Hospital Dr News

College condemns obesity surgery dispute

The Royal College of Surgeons has condemned the dispute between local and national commissioners over surgery for the morbidly obese.

Access to bariatric surgery is being denied, says the college, because intensive weight loss programmes, which are a prerequisite to surgery, are not being commissioned in some areas.

CCGs and councils are in conflict with NHS England, leading to confusion which has hampered the treatment of patients needing procedures like stomach stapling or gastric band fitting.

The national service criteria set by NHS England for the treatment state that a patient must have received “tier 3” intensive weight management support in advance.

Based on NICE guidance, it recommends individuals have tried and exhausted all non-invasive treatment options prior to potentially higher-risk surgical approaches. As part of this, it requires patients to complete support from weight management services which helps them to succeed in controlling their diet post-surgery.

These non-surgical measures can include psychological assessments to ensure patients are doing everything possible to lose weight before resorting to surgery. Although CCGs commission some of these services, in some areas this role is performed by councils, following the transfer of responsibility for public health to local authorities.

Some CCGs and local authorities target their support at people who have not yet reached the highest levels of obesity and therefore do not commission tier 3 services.

From April, NHS England will not pay providers for work that does not meet the new specification.

Recent Hospital Episodes Statistics data shows there has been a fall of 10% in the number of bariatric surgical procedures being performed between April 2012 and March 2013, even though the most recently available statistics show obesity rates in England continue to rise.

The RCS is concerned that the current problems with commissioning weight management has led to a further fall in the number of bariatric procedures, as these programmes are a prerequisite for referral to bariatric surgery.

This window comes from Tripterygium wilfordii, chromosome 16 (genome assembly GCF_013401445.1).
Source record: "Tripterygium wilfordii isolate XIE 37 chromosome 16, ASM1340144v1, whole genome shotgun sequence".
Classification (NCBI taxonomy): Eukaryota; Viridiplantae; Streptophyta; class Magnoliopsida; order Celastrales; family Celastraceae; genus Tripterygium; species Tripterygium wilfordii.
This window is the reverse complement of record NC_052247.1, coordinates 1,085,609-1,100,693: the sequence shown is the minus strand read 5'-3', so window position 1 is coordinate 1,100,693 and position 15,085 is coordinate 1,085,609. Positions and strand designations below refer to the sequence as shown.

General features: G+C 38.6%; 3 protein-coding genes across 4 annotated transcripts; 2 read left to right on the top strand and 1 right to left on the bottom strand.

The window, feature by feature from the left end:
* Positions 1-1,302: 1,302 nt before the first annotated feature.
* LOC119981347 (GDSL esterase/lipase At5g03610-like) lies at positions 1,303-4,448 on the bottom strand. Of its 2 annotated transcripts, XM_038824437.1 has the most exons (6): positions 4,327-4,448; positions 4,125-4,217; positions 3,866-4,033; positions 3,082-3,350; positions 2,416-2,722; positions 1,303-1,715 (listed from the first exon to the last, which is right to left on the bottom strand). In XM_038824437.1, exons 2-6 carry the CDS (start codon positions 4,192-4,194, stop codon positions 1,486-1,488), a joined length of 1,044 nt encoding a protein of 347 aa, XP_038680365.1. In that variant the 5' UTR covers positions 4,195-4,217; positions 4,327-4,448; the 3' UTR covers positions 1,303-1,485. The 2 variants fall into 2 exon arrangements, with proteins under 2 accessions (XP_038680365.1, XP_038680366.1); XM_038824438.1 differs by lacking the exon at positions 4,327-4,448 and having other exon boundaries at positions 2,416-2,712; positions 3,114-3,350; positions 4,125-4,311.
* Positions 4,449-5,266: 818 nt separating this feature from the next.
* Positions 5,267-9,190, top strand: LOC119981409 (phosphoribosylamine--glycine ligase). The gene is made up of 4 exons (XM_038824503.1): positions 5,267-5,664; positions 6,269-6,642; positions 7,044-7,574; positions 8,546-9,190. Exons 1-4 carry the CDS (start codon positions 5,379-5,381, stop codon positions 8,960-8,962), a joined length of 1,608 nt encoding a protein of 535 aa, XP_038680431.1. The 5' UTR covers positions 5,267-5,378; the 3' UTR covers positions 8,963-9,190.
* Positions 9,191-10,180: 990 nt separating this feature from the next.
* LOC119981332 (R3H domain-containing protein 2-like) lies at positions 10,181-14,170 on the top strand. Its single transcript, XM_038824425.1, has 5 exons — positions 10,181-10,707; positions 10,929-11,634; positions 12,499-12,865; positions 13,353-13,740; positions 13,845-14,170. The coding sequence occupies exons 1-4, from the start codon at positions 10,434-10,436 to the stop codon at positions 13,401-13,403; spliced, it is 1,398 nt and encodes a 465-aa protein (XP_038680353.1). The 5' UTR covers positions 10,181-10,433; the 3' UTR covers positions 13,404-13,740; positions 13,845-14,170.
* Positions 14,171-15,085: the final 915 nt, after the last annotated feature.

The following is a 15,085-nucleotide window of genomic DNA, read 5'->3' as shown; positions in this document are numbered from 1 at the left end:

Professor Norman Williams, president of the Royal College of Surgeons, said: “To hear that a postcode lottery is emerging in UK weight management provision is deeply worrying. The fact that access to surgery is blocked because of this means the NHS is simply storing up problems for later and compromising patient care.”

The British Obesity and Metabolic Surgery Society, in conjunction with the college and other partners, has produced NICE accredited commissioning guidance for weight assessment and management programmes.

The guidance is intended to assist CCGs in commissioning these services and reduce variation in access to these clinics across the country. This guidance is due for publication early this year.

Richard Welbourn, president of the British Obesity and Metabolic Surgery Society, said: “The benefits of bariatric surgery are well-known. It leads to greater body weight loss and higher remission rates of type 2 diabetes than non-surgical treatment of obesity.

“Poor access to bariatric surgery therefore places some patients at continuing health risk. In the long run this will end up costing the NHS more.”

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